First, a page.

William Ivins asserted at the beginning of his tenure as founding curator of prints at The Metropolitan Museum of Art: “The print collection of a museum cannot be formed solely upon Yes and No answers to the question: Is it a work of art? Rather must it be, like the library of a professor of literature, composed of a corpus of prints in themselves distinctly works of art, filled out and illustrated by many prints which have only a technical historical importance.” Ivins’s lifelong devotion to the art of the book deeply influenced his own collecting practices across the vast range of printed matter. For Ivins, every work of art was a book, a physical thing and a container of ideas, to be seen, studied, and circulated. This lecture will explore how Ivins’s approach to books influenced the phenomenal and wide-ranging collecting practices of Philip Hofer.
For further information please contact Monique Duhaime, Duhaime@fas.harvard.edu or 617-495-2441
Exhibition includes Gerard Mercator's terrestrial (1541) and celestial (1551) globes that reflect new discoveries in world geography and cosmography as well as new techniques in charting, printing, and globe making. Only 22 matched pairs survive, Harvard's being the only matched pair in America.
For details call the Map Collection at 617-495-2417
- Anthropological Influences: Great Books Chosen by Harvard Anthropologists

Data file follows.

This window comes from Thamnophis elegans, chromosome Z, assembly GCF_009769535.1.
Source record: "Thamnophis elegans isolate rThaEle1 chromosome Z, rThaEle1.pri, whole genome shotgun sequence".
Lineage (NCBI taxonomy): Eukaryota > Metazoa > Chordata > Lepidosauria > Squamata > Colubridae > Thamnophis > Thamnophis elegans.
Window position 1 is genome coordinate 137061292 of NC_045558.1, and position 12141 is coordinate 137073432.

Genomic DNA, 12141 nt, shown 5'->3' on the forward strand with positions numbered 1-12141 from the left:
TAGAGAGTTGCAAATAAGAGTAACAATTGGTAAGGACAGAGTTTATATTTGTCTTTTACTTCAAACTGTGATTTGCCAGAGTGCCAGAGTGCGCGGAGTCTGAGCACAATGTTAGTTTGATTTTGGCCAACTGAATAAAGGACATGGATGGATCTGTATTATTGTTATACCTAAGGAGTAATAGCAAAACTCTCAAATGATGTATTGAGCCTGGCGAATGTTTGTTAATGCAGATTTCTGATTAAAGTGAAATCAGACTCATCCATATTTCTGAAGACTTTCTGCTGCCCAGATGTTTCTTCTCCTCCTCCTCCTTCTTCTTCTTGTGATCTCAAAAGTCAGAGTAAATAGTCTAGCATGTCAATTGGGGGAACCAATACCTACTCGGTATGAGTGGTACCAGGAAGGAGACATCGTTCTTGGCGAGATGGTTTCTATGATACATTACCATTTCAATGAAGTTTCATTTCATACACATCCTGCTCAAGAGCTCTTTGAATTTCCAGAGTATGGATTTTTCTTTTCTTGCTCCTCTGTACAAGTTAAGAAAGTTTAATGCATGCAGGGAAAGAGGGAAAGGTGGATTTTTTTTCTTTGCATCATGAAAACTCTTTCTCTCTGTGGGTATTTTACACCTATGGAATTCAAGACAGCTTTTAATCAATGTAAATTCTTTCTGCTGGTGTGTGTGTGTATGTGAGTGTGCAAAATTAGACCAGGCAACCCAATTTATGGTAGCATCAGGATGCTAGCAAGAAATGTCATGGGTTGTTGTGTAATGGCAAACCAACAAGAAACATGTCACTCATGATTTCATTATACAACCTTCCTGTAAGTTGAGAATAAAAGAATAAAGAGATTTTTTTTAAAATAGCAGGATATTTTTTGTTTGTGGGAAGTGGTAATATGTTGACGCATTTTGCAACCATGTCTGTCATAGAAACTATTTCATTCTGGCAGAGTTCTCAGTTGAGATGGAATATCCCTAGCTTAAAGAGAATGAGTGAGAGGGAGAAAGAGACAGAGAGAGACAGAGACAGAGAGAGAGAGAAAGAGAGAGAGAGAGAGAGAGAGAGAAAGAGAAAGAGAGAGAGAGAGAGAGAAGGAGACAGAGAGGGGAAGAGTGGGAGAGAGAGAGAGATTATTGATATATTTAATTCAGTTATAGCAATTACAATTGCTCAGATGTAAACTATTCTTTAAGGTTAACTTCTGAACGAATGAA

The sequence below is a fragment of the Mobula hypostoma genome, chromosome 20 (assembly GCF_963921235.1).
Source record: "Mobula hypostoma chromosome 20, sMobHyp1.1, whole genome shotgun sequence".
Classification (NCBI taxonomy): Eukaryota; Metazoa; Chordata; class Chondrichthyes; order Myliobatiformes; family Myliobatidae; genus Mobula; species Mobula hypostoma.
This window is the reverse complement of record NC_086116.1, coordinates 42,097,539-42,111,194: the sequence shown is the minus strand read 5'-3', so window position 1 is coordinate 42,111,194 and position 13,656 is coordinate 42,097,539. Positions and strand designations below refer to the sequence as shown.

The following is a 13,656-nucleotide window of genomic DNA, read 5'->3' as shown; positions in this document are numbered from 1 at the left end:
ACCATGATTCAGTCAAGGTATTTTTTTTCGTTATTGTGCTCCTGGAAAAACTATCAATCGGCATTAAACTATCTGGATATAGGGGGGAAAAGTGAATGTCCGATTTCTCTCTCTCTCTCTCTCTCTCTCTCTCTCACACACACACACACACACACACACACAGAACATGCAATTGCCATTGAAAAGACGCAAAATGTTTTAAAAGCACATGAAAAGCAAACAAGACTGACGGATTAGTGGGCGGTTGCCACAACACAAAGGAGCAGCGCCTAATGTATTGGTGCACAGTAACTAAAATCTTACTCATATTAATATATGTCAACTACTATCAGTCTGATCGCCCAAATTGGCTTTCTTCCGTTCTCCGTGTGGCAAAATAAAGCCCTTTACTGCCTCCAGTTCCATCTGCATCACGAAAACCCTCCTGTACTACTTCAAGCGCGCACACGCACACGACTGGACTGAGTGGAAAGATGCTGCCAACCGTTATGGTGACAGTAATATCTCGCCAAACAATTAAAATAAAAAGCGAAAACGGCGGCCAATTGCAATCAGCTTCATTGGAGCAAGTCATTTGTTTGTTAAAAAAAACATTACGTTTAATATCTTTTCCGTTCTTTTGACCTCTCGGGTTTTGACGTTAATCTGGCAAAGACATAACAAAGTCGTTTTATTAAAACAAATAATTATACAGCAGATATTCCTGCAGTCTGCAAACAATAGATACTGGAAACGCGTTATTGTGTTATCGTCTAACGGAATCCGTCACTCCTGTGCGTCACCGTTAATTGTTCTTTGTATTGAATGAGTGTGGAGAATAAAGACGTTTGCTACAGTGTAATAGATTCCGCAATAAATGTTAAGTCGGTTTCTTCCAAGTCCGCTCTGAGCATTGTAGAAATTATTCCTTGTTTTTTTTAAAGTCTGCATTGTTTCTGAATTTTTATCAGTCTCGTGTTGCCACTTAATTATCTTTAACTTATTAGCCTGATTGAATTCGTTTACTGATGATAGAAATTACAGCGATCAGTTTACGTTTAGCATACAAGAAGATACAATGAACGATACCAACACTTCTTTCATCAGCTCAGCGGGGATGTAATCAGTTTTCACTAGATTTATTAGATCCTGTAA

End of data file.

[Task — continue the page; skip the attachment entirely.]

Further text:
- Such a curious dream! Alice’s Adventures in Wonderland at 150
- "Music, First and Last": Scores from the Sir Georg Solti Archive
- Boston's Crusade Against Slavery
- A History of Medieval Christian Preaching as Seen in the Manuscripts of Houghton Library
- Diaghilev's Ballets Russes, 1909-1929: Twenty Years That Changed the World of Art
- "I Shall Ever Be Your Dearest Love": John Keats and Fanny Brawne
- "Let Satire Be My Song": Byron's English Bards, and Scotch Reviewers
- The Adventures of Thackeray In His Way Through the World: His Fortunes and Misfortunes, His Friends and His Family
- Going for Baroque: The Iconography of the Ornamental Map
- Life is in the Transitions: William James, 1842-1910
- Books in Books: Reflections on Reading and Writing in the Middle Ages
- Harvard's Lincoln
- A Monument More Durable Than Brass: The Donald & Mary Hyde Collection of Dr. Samuel Johnson
- History of the Harry Elkins Widener Memorial Collection
- Public Poet, Private Man: Henry Wadsworth Longfellow at 200